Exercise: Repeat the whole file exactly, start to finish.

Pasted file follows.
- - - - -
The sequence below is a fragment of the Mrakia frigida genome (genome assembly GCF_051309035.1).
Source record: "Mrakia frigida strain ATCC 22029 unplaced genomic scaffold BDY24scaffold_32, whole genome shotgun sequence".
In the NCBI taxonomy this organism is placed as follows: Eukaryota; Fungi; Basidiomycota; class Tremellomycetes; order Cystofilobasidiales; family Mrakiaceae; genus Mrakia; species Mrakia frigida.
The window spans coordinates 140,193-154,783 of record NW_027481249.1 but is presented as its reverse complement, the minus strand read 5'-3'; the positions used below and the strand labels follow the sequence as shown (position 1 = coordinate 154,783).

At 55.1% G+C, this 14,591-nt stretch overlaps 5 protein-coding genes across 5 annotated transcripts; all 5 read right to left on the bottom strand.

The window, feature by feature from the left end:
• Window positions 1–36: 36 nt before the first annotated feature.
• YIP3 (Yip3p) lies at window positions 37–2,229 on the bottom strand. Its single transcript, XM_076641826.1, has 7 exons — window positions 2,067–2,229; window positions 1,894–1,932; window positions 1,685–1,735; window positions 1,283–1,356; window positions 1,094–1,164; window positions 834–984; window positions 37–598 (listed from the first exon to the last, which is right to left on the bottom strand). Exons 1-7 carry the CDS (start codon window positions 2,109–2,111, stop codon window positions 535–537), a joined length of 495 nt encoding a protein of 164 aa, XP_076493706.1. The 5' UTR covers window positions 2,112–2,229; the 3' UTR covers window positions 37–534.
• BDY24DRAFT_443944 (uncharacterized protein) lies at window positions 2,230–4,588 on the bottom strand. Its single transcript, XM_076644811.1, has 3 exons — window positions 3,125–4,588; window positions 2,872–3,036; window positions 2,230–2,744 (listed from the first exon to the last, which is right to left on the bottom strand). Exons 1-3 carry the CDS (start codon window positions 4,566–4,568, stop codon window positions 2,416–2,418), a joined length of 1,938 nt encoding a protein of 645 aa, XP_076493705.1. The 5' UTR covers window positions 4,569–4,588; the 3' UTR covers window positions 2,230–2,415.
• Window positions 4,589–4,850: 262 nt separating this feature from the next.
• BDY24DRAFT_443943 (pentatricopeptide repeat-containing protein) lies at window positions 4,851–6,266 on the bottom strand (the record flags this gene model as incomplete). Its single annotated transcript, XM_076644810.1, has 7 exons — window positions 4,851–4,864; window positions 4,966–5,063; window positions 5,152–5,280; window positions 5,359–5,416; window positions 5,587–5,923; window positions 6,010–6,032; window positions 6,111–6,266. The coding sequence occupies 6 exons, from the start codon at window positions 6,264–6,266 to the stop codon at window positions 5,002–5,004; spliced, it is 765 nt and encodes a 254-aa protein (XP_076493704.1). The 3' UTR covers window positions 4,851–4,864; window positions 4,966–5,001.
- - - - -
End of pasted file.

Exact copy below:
The sequence below is a fragment of the Mrakia frigida genome (genome assembly GCF_051309035.1).
Source record: "Mrakia frigida strain ATCC 22029 unplaced genomic scaffold BDY24scaffold_32, whole genome shotgun sequence".
In the NCBI taxonomy this organism is placed as follows: Eukaryota; Fungi; Basidiomycota; class Tremellomycetes; order Cystofilobasidiales; family Mrakiaceae; genus Mrakia; species Mrakia frigida.
The window spans coordinates 140,193-154,783 of record NW_027481249.1 but is presented as its reverse complement, the minus strand read 5'-3'; the positions used below and the strand labels follow the sequence as shown (position 1 = coordinate 154,783).

At 55.1% G+C, this 14,591-nt stretch overlaps 5 protein-coding genes across 5 annotated transcripts; all 5 read right to left on the bottom strand.

The window, feature by feature from the left end:
• Window positions 1–36: 36 nt before the first annotated feature.
• YIP3 (Yip3p) lies at window positions 37–2,229 on the bottom strand. Its single transcript, XM_076641826.1, has 7 exons — window positions 2,067–2,229; window positions 1,894–1,932; window positions 1,685–1,735; window positions 1,283–1,356; window positions 1,094–1,164; window positions 834–984; window positions 37–598 (listed from the first exon to the last, which is right to left on the bottom strand). Exons 1-7 carry the CDS (start codon window positions 2,109–2,111, stop codon window positions 535–537), a joined length of 495 nt encoding a protein of 164 aa, XP_076493706.1. The 5' UTR covers window positions 2,112–2,229; the 3' UTR covers window positions 37–534.
• BDY24DRAFT_443944 (uncharacterized protein) lies at window positions 2,230–4,588 on the bottom strand. Its single transcript, XM_076644811.1, has 3 exons — window positions 3,125–4,588; window positions 2,872–3,036; window positions 2,230–2,744 (listed from the first exon to the last, which is right to left on the bottom strand). Exons 1-3 carry the CDS (start codon window positions 4,566–4,568, stop codon window positions 2,416–2,418), a joined length of 1,938 nt encoding a protein of 645 aa, XP_076493705.1. The 5' UTR covers window positions 4,569–4,588; the 3' UTR covers window positions 2,230–2,415.
• Window positions 4,589–4,850: 262 nt separating this feature from the next.
• BDY24DRAFT_443943 (pentatricopeptide repeat-containing protein) lies at window positions 4,851–6,266 on the bottom strand (the record flags this gene model as incomplete). Its single annotated transcript, XM_076644810.1, has 7 exons — window positions 4,851–4,864; window positions 4,966–5,063; window positions 5,152–5,280; window positions 5,359–5,416; window positions 5,587–5,923; window positions 6,010–6,032; window positions 6,111–6,266. The coding sequence occupies 6 exons, from the start codon at window positions 6,264–6,266 to the stop codon at window positions 5,002–5,004; spliced, it is 765 nt and encodes a 254-aa protein (XP_076493704.1). The 3' UTR covers window positions 4,851–4,864; window positions 4,966–5,001.